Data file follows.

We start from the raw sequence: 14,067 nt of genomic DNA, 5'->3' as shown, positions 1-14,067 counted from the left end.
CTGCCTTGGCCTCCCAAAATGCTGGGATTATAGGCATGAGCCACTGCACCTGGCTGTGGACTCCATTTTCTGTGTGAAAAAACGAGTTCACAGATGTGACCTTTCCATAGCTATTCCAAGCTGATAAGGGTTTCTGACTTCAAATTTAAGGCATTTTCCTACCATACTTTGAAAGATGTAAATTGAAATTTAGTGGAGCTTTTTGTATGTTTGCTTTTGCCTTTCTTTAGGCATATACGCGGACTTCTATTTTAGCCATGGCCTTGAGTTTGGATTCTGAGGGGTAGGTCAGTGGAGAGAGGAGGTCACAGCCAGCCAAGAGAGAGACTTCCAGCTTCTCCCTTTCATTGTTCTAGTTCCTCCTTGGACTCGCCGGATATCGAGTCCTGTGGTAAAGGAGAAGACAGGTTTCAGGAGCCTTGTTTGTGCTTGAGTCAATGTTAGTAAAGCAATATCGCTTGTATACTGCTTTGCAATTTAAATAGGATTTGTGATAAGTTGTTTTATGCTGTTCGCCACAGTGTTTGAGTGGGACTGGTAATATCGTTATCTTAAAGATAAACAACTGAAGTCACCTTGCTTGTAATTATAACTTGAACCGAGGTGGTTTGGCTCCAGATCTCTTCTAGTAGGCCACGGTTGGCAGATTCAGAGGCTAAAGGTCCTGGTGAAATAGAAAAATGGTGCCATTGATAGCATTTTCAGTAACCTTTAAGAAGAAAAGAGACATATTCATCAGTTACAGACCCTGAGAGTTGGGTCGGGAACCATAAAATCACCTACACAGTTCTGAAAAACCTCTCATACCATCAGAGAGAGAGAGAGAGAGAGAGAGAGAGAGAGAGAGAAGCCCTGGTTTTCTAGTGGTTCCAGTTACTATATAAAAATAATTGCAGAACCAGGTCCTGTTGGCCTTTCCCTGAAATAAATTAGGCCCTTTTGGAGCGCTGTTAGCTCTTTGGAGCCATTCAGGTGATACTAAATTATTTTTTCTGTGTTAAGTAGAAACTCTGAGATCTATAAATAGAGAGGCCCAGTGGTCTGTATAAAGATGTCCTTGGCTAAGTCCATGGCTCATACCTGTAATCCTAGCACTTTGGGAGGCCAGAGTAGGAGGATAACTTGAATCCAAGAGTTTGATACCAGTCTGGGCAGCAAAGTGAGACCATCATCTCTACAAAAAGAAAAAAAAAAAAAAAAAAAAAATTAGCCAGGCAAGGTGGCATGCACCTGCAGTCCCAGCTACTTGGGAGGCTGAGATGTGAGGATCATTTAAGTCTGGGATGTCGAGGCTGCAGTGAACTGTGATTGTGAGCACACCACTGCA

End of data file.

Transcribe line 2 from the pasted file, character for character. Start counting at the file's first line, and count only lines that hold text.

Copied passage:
CTGCCTTGGCCTCCCAAAATGCTGGGATTATAGGCATGAGCCACTGCACCTGGCTGTGGACTCCATTTTCTGTGTGAAAAAACGAGTTCACAGATGTGACCTTTCCATAGCTATTCCAAGCTGATAAGGGTTTCTGACTTCAAATTTAAGGCATTTTCCTACCATACTTTGAAAGATGTAAATTGAAATTTAGTGGAGCTTTTTGTATGTTTGCTTTTGCCTTTCTTTAGGCATATACGCGGACTTCTATTTTAGCCATGGCCTTGAGTTTGGATTCTGAGGGGTAGGTCAGTGGAGAGAGGAGGTCACAGCCAGCCAAGAGAGAGACTTCCAGCTTCTCCCTTTCATTGTTCTAGTTCCTCCTTGGACTCGCCGGATATCGAGTCCTGTGGTAAAGGAGAAGACAGGTTTCAGGAGCCTTGTTTGTGCTTGAGTCAATGTTAGTAAAGCAATATCGCTTGTATACTGCTTTGCAATTTAAATAGGATTTGTGATAAGTTGTTTTATGCTGTTCGCCACAGTGTTTGAGTGGGACTGGTAATATCGTTATCTTAAAGATAAACAACTGAAGTCACCTTGCTTGTAATTATAACTTGAACCGAGGTGGTTTGGCTCCAGATCTCTTCTAGTAGGCCACGGTTGGCAGATTCAGAGGCTAAAGGTCCTGGTGAAATAGAAAAATGGTGCCATTGATAGCATTTTCAGTAACCTTTAAGAAGAAAAGAGACATATTCATCAGTTACAGACCCTGAGAGTTGGGTCGGGAACCATAAAATCACCTACACAGTTCTGAAAAACCTCTCATACCATCAGAGAGAGAGAGAGAGAGAGAGAGAGAGAGAGAGAGAAGCCCTGGTTTTCTAGTGGTTCCAGTTACTATATAAAAATAATTGCAGAACCAGGTCCTGTTGGCCTTTCCCTGAAATAAATTAGGCCCTTTTGGAGCGCTGTTAGCTCTTTGGAGCCATTCAGGTGATACTAAATTATTTTTTCTGTGTTAAGTAGAAACTCTGAGATCTATAAATAGAGAGGCCCAGTGGTCTGTATAAAGATGTCCTTGGCTAAGTCCATGGCTCATACCTGTAATCCTAGCACTTTGGGAGGCCAGAGTAGGAGGATAACTTGAATCCAAGAGTTTGATACCAGTCTGGGCAGCAAAGTGAGACCATCATCTCTACAAAAAGAAAAAAAAAAAAAAAAAAAAAATTAGCCAGGCAAGGTGGCATGCACCTGCAGTCCCAGCTACTTGGGAGGCTGAGATGTGAGGATCATTTAAGTCTGGGATGTCGAGGCTGCAGTGAACTGTGATTGTGAGCACACCACTGCA